MOSCOW, July 31 (UPI) -- The European court system was unfair in its ruling against defunct Russian oil company Yukos, the Russian Justice Ministry said Thursday.
The ministry said Thursday a European court ruling that awarded billions of dollars in compensation to former shareholders of the company was unjust.
"The Russian Ministry of Justice does not regard this court ruling as an example of a fair and impartial approach to assessing all legal and factual circumstances of a case," the ministry said.
The European Court of Human Rights ruled Thursday the Russian government had to pay shareholders of Yukos around $2.6 billion in damages.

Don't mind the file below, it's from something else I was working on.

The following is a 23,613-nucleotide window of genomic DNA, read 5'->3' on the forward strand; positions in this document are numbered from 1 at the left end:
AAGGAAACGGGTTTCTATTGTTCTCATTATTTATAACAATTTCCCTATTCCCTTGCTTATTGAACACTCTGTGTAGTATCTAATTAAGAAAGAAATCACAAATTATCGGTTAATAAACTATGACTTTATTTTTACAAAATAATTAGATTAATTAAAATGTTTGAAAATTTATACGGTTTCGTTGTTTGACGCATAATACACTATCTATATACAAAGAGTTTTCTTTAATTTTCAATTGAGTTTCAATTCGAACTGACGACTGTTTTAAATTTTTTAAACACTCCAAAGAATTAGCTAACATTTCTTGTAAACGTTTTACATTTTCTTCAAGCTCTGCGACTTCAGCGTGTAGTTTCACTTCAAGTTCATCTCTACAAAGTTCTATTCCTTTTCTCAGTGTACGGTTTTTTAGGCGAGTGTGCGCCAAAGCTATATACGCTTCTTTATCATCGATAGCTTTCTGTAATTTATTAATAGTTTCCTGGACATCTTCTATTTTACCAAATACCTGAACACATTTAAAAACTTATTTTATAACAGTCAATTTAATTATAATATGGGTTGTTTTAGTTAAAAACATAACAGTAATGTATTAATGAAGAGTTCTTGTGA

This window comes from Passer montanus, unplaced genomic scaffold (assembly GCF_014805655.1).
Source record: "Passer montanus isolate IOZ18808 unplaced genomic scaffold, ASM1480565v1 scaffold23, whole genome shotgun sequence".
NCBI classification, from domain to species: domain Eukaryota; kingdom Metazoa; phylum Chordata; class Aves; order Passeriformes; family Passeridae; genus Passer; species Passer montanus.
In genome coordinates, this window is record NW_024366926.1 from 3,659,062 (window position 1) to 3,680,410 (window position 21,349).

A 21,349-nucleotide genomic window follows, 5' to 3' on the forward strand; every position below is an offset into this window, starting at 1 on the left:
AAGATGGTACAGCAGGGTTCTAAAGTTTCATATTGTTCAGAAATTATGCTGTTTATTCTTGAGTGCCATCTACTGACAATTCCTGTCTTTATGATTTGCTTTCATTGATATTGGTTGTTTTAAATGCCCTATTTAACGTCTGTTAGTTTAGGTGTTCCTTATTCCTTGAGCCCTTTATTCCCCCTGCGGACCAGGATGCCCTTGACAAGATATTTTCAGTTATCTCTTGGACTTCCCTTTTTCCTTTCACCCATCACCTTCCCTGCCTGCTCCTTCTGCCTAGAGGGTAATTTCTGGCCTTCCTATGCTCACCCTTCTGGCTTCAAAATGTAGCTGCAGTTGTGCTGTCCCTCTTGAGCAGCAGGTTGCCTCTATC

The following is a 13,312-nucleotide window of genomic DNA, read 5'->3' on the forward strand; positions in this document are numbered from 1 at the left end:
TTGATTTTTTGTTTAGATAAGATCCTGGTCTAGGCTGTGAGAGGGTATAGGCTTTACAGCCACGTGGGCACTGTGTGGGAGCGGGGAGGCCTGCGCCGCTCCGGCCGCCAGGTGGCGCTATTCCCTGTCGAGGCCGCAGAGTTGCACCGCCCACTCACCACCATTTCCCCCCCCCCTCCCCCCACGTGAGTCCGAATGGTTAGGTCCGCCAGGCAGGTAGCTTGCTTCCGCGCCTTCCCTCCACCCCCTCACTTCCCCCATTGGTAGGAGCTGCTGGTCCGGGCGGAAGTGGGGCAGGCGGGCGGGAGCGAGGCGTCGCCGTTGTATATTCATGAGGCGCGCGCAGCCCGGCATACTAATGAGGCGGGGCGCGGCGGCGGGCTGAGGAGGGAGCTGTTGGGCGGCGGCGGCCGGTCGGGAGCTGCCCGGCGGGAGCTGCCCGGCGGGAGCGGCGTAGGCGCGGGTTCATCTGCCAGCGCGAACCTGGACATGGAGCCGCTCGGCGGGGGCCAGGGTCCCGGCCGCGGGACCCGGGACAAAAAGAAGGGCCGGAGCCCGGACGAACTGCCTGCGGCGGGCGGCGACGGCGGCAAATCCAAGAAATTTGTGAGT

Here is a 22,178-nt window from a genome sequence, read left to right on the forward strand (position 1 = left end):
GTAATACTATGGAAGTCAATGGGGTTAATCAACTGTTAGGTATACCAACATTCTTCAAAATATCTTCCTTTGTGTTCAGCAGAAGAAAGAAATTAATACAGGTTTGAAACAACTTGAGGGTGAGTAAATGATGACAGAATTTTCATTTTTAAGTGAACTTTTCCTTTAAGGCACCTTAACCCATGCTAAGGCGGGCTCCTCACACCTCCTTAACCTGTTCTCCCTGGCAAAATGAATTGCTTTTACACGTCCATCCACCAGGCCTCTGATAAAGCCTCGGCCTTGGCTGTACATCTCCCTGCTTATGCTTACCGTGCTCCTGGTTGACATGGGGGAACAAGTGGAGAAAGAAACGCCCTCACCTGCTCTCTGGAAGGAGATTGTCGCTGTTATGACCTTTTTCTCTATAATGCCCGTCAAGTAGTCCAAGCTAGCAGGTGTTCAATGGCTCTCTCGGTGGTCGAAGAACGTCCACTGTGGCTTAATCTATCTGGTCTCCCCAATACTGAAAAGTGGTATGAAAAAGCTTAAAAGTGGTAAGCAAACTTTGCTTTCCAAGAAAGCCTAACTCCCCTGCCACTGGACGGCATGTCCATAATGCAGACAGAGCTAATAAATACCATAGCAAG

The court said "that Russia had to produce, in co-operation with the Council of Europe's Committee of Ministers, within six months from the date on which the judgment became final, a comprehensive plan for distribution of the award of just satisfaction."
The Permanent Court of Arbitration in The Hague ruled Monday the Russian government is liable for around $50 billion in damages in the case against Yukos, disbanded in 2006.
Former Yukos head Mikhail Khodorkovsky was arrested in 2003 and convicted of tax evasion and theft in 2005. The company was then sold off, with most of the shares going toward Russian state-owned oil company Rosneft, controlled by Igor Sechin, a close ally of President Vladimir Putin.
Rosneft itself has been the target of sanctions against Russia's energy sector issued in response to Moscow's stance on crises in Ukraine.